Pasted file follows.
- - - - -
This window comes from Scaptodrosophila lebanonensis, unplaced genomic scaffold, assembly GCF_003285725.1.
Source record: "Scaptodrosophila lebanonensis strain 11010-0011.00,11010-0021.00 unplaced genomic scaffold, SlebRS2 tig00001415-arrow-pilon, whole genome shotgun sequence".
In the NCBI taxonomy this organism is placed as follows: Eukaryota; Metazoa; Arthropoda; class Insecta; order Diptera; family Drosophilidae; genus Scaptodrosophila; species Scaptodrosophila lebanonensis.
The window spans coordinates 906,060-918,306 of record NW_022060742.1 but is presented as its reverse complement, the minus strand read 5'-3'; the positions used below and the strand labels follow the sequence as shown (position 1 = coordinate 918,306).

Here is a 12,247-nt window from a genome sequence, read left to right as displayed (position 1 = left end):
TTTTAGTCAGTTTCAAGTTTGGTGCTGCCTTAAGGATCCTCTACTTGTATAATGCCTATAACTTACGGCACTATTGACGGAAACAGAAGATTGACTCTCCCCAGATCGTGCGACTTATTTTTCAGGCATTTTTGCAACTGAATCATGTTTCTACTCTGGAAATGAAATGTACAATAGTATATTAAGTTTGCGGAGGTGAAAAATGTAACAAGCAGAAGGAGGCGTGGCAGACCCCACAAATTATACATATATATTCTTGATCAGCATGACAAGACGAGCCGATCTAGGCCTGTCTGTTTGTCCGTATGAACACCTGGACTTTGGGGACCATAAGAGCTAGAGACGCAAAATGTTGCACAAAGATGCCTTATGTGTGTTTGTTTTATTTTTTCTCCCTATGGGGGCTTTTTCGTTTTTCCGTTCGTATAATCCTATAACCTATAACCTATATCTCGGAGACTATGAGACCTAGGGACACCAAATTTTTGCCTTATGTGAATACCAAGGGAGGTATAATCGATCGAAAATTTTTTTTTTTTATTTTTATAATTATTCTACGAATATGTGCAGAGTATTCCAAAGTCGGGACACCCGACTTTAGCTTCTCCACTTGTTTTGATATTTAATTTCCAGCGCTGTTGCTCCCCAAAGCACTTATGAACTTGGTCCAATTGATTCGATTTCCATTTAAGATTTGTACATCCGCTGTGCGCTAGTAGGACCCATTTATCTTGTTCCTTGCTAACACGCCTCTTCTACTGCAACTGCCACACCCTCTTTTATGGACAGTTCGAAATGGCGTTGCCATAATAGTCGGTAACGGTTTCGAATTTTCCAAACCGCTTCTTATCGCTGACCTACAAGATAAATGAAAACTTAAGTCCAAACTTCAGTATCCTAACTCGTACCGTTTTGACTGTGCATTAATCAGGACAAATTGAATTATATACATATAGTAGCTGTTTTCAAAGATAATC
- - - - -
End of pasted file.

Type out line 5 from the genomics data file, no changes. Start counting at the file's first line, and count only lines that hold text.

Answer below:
Here is a 12,247-nt window from a genome sequence, read left to right as displayed (position 1 = left end):